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diagrams

This tag is associated with 10 posts

Graphical Solutions for Forces and Kinematics (Workshop Recap)

I gave a workshop with Mike Pustie in NYC in June and with Casey Rutherford in Minneapolis in July on using a graphical approach to solve kinematics and force problems. I wrote a bit about the content involved in my preview post, and I wanted to follow that up here by making the slides and … Continue reading

Free, Unofficial Workshop during AAPT in July

Graphical Solutions for Forces and Kinematics On the Sunday of the AAPT summer meeting (July 27th), Casey Rutherford and I are offering a free, unofficial1 workshop on using velocity graphs and force vector addition diagrams to solve kinematics and force problems. I was really lucky to get to also work with Mike Pustie earlier this month to … Continue reading

Drawing accelerated position-time graphs

During our PLC chat this week, we talked at one point about how long it takes for students to become completely consistent in drawing motion graphs. My experience has been that students become confident relatively quickly in drawing the velocity-vs-time graphs (having switched their brain into thinking through v-t graphs), but still sometimes struggle to draw … Continue reading

Energy Pie Charts

The stage is set. We started building the energy transfer model (ETM), and we’ve talked about the flavors of energy. We are ready for a new representation to help us start thinking about energy storage in a system. In a day or two, we’ll be using energy bar charts, but first, we’ll get used to … Continue reading

LinReg for physics class data graphing

What is LinReg and how can I get it? Note: This is not meant to be an advertisement. I was in no way solicited by, nor am I affiliated with, the creator of the program. This is a recommendation and love letter about a tool that has made a huge difference in my classes this … Continue reading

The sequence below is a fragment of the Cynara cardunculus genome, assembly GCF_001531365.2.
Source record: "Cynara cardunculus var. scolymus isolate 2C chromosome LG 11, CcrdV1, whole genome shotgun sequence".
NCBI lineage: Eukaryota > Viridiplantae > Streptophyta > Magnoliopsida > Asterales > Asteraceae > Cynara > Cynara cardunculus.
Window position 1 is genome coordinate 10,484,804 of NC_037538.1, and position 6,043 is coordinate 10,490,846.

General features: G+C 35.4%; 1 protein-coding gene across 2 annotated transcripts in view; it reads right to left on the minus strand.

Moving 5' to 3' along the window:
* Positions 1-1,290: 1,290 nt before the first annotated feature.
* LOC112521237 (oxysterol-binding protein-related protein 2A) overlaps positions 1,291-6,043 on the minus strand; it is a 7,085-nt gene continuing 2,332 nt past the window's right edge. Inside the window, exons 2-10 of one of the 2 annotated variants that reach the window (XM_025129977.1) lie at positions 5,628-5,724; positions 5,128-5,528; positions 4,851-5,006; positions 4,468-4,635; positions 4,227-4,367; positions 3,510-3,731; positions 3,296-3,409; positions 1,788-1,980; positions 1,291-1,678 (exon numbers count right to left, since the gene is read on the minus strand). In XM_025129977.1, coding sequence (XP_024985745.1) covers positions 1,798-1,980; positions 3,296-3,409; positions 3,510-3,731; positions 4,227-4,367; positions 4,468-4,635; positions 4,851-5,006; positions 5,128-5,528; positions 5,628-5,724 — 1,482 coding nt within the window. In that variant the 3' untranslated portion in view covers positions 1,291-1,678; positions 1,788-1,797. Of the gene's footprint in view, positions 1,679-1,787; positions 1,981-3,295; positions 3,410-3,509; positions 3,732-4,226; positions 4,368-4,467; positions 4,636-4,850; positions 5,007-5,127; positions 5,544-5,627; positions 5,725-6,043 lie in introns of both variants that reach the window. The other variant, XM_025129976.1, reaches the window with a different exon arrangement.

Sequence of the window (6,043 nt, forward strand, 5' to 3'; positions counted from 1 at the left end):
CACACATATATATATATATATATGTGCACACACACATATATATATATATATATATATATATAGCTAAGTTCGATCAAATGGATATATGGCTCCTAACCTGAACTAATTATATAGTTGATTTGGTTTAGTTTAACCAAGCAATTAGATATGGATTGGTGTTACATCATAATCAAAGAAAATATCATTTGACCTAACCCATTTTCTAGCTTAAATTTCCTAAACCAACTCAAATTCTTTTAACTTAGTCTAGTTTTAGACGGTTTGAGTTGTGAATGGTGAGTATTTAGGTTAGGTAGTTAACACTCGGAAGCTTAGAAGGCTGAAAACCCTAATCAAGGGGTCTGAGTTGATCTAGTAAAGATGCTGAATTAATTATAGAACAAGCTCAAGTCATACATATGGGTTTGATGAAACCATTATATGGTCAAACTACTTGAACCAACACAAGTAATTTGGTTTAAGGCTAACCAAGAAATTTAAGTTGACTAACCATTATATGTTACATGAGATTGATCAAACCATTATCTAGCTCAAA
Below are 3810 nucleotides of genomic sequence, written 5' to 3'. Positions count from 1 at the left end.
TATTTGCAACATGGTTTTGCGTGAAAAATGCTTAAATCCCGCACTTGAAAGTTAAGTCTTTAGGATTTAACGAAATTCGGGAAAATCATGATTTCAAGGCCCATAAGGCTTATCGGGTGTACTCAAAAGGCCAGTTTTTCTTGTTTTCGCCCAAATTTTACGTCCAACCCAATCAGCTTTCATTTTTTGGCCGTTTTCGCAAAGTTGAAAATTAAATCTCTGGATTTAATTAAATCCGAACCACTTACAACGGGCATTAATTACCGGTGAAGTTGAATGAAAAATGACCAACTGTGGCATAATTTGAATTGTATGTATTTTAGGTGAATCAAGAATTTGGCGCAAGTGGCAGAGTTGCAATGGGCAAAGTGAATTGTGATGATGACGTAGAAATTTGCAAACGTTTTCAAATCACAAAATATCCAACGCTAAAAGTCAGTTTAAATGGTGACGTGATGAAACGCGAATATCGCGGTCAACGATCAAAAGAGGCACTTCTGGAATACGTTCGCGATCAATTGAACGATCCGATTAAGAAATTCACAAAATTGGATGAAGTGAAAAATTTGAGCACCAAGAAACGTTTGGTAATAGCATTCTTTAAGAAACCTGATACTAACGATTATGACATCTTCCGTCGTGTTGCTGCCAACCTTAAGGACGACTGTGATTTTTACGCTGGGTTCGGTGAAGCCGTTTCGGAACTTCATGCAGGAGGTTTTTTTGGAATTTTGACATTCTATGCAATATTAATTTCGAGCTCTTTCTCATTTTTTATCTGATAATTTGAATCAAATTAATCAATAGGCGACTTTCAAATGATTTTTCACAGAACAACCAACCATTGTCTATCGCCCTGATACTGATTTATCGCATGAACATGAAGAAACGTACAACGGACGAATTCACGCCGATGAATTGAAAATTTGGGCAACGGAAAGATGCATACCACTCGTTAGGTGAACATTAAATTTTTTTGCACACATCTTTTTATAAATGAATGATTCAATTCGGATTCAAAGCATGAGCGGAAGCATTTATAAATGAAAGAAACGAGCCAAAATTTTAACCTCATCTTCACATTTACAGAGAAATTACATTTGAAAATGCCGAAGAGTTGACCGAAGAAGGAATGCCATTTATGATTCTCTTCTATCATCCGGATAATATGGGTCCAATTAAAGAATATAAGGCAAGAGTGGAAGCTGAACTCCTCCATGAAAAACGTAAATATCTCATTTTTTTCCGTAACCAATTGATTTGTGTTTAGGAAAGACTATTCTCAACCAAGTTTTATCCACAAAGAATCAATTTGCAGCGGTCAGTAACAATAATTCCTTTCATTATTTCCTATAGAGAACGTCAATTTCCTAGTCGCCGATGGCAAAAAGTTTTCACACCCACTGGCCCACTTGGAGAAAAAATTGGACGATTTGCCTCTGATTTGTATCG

“This is a boss equation.”

We’ve been pushing graphical methods to solve problems (see: Vector Addition Diagrams, IFF Charts, LOL diagrams, etc) like nobody’s business. So even just a few units into the year, these physics kids may be graphical problem-solving wizards, but a lot of them still hunger for equations in an insatiable sort of way. Even though we … Continue reading

Force Vector Addition Diagrams (or, Components No More!)

The graphical solution bug has really gotten me this year (and in the best possible way). I’ve apparently done such a good job of pushing the graphical solutions that one of my classes stopped me in my tracks while I was showing them how to solve force problems by breaking the forces into components and … Continue reading

Energy Bar Charts (LOL Diagrams)

“LOL diagrams are my life.” —Honors Physics student from 2010 I have to admit, first of all, that I wasn’t expecting to love energy bar charts (when I first heard about them). I didn’t originally learn to solve energy problems that way, and when I first saw them, I thought it was a silly waste … Continue reading

Velocity Graphs into Equations

aka How to kill . Now that we’re pros (Wheaties box, here we come) at drawing velocity-vs-time graphs, we need to be able to turn those graphs into equations if we want to use them as tools for solving problems. One big stumbling block in solving constant acceleration (CAPM) problems is that, very very often, … Continue reading

Momentum Bar Charts (IF Charts, IFF Charts)

Disclaimer: I most certainly did not come up with this type of diagram, though the name (IF charts) is probably unique to my classes since it’s based on the way one of my first Modeling Physics students drew her bar charts. This post is meant to be a how-to and a why-to guide for the … Continue reading

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